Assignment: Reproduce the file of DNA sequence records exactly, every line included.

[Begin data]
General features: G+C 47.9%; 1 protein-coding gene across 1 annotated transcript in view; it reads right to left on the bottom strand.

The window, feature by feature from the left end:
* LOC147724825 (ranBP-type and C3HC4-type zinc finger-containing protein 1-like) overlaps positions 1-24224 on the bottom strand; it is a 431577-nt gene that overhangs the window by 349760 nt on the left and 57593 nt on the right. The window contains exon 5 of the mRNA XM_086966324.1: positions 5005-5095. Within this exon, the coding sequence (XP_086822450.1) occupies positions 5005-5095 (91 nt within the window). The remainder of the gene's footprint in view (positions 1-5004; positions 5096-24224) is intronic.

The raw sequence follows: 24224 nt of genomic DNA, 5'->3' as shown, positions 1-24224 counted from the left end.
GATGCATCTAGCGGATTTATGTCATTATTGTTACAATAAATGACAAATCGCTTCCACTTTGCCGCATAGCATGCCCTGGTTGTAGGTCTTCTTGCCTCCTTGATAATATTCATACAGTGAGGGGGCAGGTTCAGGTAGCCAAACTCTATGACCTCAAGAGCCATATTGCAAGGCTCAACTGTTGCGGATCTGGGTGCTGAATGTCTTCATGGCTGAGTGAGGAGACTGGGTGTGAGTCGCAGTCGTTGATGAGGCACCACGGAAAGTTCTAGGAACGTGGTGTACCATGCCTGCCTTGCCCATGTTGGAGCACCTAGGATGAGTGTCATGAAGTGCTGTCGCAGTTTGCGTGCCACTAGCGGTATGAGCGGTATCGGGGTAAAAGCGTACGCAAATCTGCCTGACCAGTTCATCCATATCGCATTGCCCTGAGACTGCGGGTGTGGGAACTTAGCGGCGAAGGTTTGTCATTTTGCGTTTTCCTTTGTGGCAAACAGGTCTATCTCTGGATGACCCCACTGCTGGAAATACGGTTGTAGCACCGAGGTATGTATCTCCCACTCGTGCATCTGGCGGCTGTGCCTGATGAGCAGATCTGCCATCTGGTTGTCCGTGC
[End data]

General features: G+C 47.9%; 1 protein-coding gene across 1 annotated transcript in view; it reads right to left on the bottom strand.

The window, feature by feature from the left end:
* LOC147724825 (ranBP-type and C3HC4-type zinc finger-containing protein 1-like) overlaps positions 1-24224 on the bottom strand; it is a 431577-nt gene that overhangs the window by 349760 nt on the left and 57593 nt on the right. The window contains exon 5 of the mRNA XM_086966324.1: positions 5005-5095. Within this exon, the coding sequence (XP_086822450.1) occupies positions 5005-5095 (91 nt within the window). The remainder of the gene's footprint in view (positions 1-5004; positions 5096-24224) is intronic.

The raw sequence follows: 24224 nt of genomic DNA, 5'->3' as shown, positions 1-24224 counted from the left end.
GATGCATCTAGCGGATTTATGTCATTATTGTTACAATAAATGACAAATCGCTTCCACTTTGCCGCATAGCATGCCCTGGTTGTAGGTCTTCTTGCCTCCTTGATAATATTCATACAGTGAGGGGGCAGGTTCAGGTAGCCAAACTCTATGACCTCAAGAGCCATATTGCAAGGCTCAACTGTTGCGGATCTGGGTGCTGAATGTCTTCATGGCTGAGTGAGGAGACTGGGTGTGAGTCGCAGTCGTTGATGAGGCACCACGGAAAGTTCTAGGAACGTGGTGTACCATGCCTGCCTTGCCCATGTTGGAGCACCTAGGATGAGTGTCATGAAGTGCTGTCGCAGTTTGCGTGCCACTAGCGGTATGAGCGGTATCGGGGTAAAAGCGTACGCAAATCTGCCTGACCAGTTCATCCATATCGCATTGCCCTGAGACTGCGGGTGTGGGAACTTAGCGGCGAAGGTTTGTCATTTTGCGTTTTCCTTTGTGGCAAACAGGTCTATCTCTGGATGACCCCACTGCTGGAAATACGGTTGTAGCACCGAGGTATGTATCTCCCACTCGTGCATCTGGCGGCTGTGCCTGATGAGCAGATCTGCCATCTGGTTGTCCGTGC